α-Actinin can be proteolytically cleaved into major fragments of 27 and 53 kD using the enzyme thermolysin. The 27-kD fragment contains an actin-binding site and we have recently shown that the 53-kD fragment binds to the cytoplasmic domain of β1 integrin in vitro (Otey, C. A., F. M. Pavalko, and K. Burridge. 1990. J. Cell Biol. 111:721-729). We have explored the behavior of the isolated 27- and 53-kD fragments of α-actinin after their microinjection into living cells. Consistent with its containing a binding site for actin, the 27-kD fragment was detected along stress fibers within 10-20 min after injection into rat embryo fibroblasts (REF-52). The 53-kD fragment of α-actinin, however, concentrated in focal adhesions of REF-52 cells 10-20 min after injection. The association of this fragment with focal adhesions in vivo is consistent with its interaction in vitro with the cytoplasmic domain of the β1 subunit of integrin, which was also localized at these sites. When cells were injected with >5 μM final concentration of either α-actinin fragment and cultured for 30-60 min, most stress fibers were disassembled. At this time, however, many of the focal adhesions, particularly those around the cell periphery, remained after most stress fibers had gone. By 2 h after injection only a few small focal adhesions persisted, yet the cells remained spread. Identical results were obtained with other cell types including primary chick fibroblasts, BSC-1, MDCK, and gerbil fibroma cells. Stress fibers and focal adhesions reformed if cells were allowed to recover for 18 h after injection. These data suggest that introduction of the monomeric 27-kD fragment of α-actinin into cells may disrupt the actin cytoskeleton by interfering with the function of endogenous, intact α-actinin molecules along stress fibers. The 53-kD fragment may interfere with endogenous α-actinin function at focal adhesions or by displacing some other component that binds to the rod domain of α-actinin and that is needed to maintain stress fiber organization.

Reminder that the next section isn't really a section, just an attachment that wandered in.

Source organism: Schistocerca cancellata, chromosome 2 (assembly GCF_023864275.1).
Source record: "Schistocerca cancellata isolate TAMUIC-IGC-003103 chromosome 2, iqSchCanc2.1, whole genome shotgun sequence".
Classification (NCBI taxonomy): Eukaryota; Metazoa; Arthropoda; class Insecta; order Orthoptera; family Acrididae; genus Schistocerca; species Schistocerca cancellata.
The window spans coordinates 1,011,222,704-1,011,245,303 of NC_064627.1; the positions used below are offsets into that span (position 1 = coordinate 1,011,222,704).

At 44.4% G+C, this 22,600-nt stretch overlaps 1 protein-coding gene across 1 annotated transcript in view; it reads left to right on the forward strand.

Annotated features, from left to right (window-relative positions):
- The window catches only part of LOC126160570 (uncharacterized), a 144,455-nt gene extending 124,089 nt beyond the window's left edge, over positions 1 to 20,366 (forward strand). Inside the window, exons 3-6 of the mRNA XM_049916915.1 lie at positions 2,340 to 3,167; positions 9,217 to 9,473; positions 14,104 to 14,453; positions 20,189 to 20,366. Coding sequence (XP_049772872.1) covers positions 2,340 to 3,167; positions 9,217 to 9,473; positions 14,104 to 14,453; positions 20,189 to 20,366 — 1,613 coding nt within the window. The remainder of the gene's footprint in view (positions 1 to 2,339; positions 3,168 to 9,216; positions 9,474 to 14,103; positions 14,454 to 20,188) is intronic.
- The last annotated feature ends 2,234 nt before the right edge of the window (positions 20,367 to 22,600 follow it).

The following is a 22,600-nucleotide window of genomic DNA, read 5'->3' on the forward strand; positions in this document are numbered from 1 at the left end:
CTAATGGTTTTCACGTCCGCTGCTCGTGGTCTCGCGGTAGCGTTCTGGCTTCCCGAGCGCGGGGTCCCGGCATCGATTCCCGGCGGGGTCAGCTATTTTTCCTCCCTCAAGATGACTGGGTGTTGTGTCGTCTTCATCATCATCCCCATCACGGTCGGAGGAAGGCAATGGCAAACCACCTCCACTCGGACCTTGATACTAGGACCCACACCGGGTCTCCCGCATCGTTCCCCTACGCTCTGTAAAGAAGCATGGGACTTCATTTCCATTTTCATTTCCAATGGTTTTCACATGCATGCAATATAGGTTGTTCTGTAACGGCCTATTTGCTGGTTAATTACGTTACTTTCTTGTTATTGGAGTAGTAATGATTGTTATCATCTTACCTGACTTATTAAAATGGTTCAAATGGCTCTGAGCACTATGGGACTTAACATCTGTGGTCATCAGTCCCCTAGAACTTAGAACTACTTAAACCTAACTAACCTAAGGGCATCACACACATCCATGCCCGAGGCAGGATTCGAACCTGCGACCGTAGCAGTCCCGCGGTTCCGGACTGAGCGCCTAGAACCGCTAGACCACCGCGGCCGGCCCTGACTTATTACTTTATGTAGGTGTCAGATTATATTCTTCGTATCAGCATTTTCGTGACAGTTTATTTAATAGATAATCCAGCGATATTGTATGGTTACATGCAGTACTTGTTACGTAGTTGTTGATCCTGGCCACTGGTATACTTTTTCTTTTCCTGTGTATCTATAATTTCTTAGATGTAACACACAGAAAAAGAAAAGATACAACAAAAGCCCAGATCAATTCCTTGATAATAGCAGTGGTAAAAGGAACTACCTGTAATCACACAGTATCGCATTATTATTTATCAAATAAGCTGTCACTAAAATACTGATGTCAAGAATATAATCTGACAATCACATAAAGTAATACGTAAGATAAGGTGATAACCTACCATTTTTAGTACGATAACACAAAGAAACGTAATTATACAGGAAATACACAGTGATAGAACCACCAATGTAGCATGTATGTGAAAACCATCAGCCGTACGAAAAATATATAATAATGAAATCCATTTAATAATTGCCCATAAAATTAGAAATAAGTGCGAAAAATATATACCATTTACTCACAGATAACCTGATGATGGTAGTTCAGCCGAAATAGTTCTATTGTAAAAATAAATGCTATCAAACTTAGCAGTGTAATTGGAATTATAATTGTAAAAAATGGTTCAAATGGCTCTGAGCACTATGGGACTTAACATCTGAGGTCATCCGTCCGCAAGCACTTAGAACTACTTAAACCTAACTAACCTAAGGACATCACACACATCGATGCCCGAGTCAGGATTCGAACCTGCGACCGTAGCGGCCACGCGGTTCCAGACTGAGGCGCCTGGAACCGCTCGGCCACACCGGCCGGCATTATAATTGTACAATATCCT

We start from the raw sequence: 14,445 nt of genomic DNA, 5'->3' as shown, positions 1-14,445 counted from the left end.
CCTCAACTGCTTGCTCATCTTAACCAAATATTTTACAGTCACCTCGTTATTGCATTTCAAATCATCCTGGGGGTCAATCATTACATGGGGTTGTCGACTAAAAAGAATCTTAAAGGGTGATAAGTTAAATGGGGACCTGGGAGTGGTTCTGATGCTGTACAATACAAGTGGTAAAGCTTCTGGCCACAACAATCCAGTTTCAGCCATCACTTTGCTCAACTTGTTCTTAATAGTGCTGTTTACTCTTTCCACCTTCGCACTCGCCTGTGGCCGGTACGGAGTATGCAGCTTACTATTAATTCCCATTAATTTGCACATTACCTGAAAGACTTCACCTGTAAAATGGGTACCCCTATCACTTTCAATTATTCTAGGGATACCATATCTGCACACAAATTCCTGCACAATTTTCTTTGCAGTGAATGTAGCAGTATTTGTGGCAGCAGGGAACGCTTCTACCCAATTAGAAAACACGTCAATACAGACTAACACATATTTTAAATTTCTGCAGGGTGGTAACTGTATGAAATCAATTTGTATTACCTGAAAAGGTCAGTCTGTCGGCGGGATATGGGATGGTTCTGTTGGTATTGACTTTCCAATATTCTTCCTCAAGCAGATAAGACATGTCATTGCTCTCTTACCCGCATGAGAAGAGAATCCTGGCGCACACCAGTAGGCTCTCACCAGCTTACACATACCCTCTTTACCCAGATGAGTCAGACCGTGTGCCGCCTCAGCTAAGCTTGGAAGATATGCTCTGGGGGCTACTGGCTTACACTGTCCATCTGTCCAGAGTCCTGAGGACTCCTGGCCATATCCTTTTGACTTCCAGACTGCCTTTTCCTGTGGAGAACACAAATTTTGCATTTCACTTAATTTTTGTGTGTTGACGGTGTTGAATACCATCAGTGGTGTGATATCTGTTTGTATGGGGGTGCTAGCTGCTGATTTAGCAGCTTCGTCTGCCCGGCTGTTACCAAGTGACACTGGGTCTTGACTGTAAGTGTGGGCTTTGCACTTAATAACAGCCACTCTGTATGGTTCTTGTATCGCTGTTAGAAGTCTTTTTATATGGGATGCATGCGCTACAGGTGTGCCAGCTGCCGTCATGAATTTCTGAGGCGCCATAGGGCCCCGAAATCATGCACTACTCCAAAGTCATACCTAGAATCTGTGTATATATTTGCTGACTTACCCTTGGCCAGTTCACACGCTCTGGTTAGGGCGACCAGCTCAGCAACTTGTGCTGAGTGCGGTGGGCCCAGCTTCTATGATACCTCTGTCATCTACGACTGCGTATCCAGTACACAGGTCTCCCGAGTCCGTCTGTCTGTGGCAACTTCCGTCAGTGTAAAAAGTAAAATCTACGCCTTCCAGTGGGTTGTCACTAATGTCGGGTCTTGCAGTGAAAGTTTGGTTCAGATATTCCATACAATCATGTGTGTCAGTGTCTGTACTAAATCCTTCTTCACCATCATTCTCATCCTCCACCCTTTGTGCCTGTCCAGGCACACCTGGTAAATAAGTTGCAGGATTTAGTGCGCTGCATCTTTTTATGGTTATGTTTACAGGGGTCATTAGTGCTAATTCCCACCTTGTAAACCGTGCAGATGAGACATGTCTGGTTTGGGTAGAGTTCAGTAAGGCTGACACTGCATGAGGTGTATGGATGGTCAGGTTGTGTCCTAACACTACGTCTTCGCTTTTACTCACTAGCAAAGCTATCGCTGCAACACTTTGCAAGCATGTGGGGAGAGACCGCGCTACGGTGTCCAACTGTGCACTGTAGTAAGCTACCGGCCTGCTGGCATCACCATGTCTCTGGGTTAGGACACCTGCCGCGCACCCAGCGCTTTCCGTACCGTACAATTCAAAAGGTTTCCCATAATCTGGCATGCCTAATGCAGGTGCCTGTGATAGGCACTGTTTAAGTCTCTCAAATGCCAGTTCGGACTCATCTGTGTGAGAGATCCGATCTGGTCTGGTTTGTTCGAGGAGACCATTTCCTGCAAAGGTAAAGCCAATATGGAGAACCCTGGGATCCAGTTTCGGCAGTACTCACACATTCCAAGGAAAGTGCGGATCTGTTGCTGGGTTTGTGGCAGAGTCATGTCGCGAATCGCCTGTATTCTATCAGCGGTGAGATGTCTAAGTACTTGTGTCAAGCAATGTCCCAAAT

ASJC Scopus subject areas
- Cell Biology